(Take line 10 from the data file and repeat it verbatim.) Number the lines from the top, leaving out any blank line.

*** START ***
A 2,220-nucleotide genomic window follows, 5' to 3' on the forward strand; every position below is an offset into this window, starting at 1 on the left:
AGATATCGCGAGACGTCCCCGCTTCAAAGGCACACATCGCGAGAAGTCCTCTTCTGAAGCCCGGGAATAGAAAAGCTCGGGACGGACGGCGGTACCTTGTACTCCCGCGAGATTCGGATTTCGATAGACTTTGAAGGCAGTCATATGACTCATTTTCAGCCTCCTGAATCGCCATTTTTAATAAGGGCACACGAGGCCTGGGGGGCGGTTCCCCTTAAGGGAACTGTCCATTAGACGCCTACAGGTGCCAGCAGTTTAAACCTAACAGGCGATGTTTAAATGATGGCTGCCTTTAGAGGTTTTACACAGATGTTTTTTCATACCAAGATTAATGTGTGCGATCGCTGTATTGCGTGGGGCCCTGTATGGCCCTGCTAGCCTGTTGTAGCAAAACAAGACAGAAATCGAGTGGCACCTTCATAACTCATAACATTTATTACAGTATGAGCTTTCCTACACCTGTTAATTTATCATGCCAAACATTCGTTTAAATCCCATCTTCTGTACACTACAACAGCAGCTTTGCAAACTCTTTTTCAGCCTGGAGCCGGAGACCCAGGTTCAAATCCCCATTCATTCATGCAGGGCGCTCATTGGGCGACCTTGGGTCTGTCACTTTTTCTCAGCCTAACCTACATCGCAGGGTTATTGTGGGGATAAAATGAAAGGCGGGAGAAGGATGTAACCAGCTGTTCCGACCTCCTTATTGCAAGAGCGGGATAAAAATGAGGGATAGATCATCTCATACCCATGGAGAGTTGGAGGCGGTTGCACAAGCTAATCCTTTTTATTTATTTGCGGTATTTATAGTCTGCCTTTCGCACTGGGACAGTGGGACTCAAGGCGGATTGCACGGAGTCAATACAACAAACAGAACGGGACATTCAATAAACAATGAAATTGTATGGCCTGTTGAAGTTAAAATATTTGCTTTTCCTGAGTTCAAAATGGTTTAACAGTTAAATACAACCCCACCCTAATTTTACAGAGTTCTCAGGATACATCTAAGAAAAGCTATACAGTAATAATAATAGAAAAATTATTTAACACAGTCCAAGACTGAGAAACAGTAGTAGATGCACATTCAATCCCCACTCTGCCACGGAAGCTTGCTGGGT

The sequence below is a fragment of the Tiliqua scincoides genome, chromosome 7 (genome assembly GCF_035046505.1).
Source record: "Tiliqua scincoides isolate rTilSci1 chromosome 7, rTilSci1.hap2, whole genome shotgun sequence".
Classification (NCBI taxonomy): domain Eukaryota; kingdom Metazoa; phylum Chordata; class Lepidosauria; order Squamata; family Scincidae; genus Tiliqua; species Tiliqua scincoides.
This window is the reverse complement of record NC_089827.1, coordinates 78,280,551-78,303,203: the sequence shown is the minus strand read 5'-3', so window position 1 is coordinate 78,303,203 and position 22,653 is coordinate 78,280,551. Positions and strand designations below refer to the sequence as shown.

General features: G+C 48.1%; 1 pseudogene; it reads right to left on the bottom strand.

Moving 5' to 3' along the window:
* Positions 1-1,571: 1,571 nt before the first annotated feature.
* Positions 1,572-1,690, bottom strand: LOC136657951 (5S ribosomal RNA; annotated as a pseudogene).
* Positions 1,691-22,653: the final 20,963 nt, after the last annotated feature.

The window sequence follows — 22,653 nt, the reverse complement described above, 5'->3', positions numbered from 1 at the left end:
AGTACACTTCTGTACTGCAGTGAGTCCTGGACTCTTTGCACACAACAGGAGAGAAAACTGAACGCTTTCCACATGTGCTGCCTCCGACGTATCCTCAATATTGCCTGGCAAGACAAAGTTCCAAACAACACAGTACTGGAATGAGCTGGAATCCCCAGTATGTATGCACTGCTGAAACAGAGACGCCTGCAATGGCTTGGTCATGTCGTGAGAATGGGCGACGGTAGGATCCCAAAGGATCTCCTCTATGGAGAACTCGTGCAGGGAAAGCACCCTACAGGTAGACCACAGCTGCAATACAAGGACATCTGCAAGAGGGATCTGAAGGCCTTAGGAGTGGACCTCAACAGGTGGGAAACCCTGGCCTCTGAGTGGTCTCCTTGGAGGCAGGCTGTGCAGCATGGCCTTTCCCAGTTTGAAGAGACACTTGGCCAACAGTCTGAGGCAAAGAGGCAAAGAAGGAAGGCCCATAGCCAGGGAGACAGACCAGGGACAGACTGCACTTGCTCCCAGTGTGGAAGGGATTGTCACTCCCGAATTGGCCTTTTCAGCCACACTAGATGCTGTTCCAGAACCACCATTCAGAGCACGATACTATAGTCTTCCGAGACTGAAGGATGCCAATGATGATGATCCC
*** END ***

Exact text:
* Positions 1,572-1,690, bottom strand: LOC136657951 (5S ribosomal RNA; annotated as a pseudogene).